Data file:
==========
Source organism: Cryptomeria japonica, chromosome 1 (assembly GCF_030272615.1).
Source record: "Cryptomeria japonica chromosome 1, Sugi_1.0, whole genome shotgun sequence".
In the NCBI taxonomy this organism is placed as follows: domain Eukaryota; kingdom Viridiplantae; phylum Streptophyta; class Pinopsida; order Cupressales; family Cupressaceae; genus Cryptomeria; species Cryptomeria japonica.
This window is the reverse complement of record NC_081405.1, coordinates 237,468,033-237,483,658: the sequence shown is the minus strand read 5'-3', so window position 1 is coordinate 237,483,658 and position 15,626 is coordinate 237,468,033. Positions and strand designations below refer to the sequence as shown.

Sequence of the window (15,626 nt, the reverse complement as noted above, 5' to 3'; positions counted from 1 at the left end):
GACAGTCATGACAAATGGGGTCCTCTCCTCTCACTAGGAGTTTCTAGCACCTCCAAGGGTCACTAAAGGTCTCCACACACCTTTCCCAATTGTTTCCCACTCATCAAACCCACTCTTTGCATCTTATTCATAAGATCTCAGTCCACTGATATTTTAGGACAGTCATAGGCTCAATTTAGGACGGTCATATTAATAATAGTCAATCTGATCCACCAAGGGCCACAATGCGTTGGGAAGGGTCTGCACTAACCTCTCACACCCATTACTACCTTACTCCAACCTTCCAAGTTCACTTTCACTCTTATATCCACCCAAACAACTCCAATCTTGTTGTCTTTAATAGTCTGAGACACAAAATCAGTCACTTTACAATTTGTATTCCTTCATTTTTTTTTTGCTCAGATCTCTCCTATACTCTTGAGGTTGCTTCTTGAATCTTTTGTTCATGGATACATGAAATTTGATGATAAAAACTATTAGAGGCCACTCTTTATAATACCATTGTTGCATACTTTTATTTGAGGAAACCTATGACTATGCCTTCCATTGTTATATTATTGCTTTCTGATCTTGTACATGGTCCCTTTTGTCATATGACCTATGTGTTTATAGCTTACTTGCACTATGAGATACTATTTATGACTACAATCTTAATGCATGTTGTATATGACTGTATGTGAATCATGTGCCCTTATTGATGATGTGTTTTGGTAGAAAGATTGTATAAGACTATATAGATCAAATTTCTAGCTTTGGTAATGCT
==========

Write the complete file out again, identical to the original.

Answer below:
Source organism: Cryptomeria japonica, chromosome 1 (assembly GCF_030272615.1).
Source record: "Cryptomeria japonica chromosome 1, Sugi_1.0, whole genome shotgun sequence".
In the NCBI taxonomy this organism is placed as follows: domain Eukaryota; kingdom Viridiplantae; phylum Streptophyta; class Pinopsida; order Cupressales; family Cupressaceae; genus Cryptomeria; species Cryptomeria japonica.
This window is the reverse complement of record NC_081405.1, coordinates 237,468,033-237,483,658: the sequence shown is the minus strand read 5'-3', so window position 1 is coordinate 237,483,658 and position 15,626 is coordinate 237,468,033. Positions and strand designations below refer to the sequence as shown.

Sequence of the window (15,626 nt, the reverse complement as noted above, 5' to 3'; positions counted from 1 at the left end):
GACAGTCATGACAAATGGGGTCCTCTCCTCTCACTAGGAGTTTCTAGCACCTCCAAGGGTCACTAAAGGTCTCCACACACCTTTCCCAATTGTTTCCCACTCATCAAACCCACTCTTTGCATCTTATTCATAAGATCTCAGTCCACTGATATTTTAGGACAGTCATAGGCTCAATTTAGGACGGTCATATTAATAATAGTCAATCTGATCCACCAAGGGCCACAATGCGTTGGGAAGGGTCTGCACTAACCTCTCACACCCATTACTACCTTACTCCAACCTTCCAAGTTCACTTTCACTCTTATATCCACCCAAACAACTCCAATCTTGTTGTCTTTAATAGTCTGAGACACAAAATCAGTCACTTTACAATTTGTATTCCTTCATTTTTTTTTTGCTCAGATCTCTCCTATACTCTTGAGGTTGCTTCTTGAATCTTTTGTTCATGGATACATGAAATTTGATGATAAAAACTATTAGAGGCCACTCTTTATAATACCATTGTTGCATACTTTTATTTGAGGAAACCTATGACTATGCCTTCCATTGTTATATTATTGCTTTCTGATCTTGTACATGGTCCCTTTTGTCATATGACCTATGTGTTTATAGCTTACTTGCACTATGAGATACTATTTATGACTACAATCTTAATGCATGTTGTATATGACTGTATGTGAATCATGTGCCCTTATTGATGATGTGTTTTGGTAGAAAGATTGTATAAGACTATATAGATCAAATTTCTAGCTTTGGTAATGCT